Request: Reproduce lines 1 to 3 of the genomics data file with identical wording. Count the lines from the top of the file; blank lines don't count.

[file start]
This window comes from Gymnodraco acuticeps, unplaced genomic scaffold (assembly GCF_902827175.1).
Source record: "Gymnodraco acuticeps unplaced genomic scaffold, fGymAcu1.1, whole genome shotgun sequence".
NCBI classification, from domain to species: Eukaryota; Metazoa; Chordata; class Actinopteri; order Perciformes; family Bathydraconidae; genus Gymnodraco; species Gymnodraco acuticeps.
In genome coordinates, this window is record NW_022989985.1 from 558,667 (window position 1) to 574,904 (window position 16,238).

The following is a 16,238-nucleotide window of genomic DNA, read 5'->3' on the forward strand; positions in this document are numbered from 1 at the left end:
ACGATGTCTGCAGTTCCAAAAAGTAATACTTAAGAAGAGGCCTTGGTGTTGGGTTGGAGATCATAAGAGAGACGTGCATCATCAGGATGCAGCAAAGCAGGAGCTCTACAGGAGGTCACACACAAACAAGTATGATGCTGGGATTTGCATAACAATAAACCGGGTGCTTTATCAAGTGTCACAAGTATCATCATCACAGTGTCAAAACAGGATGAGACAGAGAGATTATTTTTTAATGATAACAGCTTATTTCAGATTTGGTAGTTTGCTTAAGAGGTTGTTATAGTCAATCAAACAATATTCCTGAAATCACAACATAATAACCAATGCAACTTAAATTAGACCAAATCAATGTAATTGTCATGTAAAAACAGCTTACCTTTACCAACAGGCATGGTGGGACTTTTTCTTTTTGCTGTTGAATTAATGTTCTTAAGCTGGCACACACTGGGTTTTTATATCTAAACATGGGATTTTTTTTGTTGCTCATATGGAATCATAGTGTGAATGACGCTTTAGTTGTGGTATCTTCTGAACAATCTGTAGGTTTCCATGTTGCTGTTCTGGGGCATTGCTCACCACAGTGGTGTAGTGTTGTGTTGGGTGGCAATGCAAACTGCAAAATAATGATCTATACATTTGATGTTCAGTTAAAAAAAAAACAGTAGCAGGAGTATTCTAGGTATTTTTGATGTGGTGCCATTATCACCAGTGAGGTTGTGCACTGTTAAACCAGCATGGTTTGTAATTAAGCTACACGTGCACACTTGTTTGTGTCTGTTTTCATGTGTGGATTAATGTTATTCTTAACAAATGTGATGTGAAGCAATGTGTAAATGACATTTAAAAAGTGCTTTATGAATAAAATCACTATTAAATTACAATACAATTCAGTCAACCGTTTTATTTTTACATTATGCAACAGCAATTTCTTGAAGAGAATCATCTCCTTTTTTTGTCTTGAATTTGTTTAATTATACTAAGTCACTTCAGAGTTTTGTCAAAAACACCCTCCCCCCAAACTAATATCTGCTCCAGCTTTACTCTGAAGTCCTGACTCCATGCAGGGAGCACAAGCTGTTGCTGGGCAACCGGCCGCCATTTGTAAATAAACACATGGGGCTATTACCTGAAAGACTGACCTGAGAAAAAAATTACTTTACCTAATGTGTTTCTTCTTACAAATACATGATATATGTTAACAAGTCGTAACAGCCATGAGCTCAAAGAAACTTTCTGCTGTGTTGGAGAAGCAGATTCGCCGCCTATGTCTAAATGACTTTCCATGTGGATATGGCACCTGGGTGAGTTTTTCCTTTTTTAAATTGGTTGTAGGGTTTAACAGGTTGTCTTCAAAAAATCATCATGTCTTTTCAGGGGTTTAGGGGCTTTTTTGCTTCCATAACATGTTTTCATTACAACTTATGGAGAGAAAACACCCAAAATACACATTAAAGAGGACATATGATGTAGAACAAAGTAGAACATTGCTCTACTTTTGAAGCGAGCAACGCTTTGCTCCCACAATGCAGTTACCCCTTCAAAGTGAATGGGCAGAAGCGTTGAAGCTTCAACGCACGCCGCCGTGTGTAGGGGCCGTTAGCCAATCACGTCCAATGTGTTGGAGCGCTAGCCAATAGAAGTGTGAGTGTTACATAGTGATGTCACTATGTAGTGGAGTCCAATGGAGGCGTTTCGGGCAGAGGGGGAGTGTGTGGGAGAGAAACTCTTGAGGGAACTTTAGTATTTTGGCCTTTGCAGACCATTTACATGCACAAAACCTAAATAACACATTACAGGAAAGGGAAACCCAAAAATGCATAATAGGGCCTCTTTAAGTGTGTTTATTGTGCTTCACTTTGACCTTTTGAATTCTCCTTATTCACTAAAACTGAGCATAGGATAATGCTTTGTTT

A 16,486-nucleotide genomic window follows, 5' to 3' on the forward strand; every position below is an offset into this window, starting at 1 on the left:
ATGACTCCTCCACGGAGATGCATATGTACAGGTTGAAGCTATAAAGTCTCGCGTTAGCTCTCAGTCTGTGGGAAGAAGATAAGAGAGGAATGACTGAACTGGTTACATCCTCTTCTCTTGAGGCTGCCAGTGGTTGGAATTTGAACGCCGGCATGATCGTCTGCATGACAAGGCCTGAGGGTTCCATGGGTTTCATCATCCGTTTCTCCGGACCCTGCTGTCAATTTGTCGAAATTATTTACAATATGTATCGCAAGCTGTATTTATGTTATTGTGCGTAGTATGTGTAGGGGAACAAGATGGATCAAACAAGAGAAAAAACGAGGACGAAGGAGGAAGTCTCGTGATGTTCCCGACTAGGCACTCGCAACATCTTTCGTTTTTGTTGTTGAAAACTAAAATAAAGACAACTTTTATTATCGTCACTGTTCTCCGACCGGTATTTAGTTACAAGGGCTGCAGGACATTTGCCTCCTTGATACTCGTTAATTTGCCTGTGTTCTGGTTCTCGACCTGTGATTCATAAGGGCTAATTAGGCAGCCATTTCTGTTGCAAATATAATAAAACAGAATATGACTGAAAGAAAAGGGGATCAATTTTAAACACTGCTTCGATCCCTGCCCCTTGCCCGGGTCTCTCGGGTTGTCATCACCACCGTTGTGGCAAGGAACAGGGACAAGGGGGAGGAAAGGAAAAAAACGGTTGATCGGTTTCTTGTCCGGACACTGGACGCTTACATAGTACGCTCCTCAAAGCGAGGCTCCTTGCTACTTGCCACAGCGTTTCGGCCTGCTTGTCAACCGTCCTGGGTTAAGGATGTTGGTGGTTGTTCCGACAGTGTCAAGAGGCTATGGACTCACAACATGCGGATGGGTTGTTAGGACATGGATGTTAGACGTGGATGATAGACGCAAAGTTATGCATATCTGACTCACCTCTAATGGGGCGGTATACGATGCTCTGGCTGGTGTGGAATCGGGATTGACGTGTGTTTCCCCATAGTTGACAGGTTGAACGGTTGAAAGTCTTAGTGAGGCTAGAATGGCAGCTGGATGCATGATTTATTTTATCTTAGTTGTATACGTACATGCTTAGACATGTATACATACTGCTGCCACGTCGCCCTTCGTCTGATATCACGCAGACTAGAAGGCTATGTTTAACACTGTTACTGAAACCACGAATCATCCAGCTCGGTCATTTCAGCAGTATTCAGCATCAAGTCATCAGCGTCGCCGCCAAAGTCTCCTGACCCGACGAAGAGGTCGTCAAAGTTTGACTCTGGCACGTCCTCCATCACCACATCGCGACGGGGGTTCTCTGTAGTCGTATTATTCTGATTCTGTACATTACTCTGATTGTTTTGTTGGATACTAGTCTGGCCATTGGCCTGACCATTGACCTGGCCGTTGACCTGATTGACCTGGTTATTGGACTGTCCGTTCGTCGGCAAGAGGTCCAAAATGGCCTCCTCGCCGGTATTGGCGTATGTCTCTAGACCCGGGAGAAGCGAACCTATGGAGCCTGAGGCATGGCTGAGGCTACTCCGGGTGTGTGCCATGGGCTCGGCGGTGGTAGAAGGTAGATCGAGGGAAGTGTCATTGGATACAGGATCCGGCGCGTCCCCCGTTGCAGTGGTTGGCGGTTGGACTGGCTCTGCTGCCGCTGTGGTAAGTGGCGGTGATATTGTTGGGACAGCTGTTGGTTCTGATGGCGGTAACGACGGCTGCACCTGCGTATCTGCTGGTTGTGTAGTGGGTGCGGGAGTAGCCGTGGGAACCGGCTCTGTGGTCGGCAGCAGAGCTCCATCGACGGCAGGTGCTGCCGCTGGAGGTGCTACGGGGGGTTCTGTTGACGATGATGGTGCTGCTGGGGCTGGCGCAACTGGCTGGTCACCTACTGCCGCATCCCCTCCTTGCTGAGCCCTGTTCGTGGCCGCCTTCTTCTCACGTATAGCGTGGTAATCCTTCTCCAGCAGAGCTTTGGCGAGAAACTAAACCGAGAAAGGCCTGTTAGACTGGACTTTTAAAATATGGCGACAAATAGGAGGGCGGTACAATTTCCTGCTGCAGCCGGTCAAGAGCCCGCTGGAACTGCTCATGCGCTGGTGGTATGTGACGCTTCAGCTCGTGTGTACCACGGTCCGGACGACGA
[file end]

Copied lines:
This window comes from Gymnodraco acuticeps, unplaced genomic scaffold (assembly GCF_902827175.1).
Source record: "Gymnodraco acuticeps unplaced genomic scaffold, fGymAcu1.1, whole genome shotgun sequence".
NCBI classification, from domain to species: Eukaryota; Metazoa; Chordata; class Actinopteri; order Perciformes; family Bathydraconidae; genus Gymnodraco; species Gymnodraco acuticeps.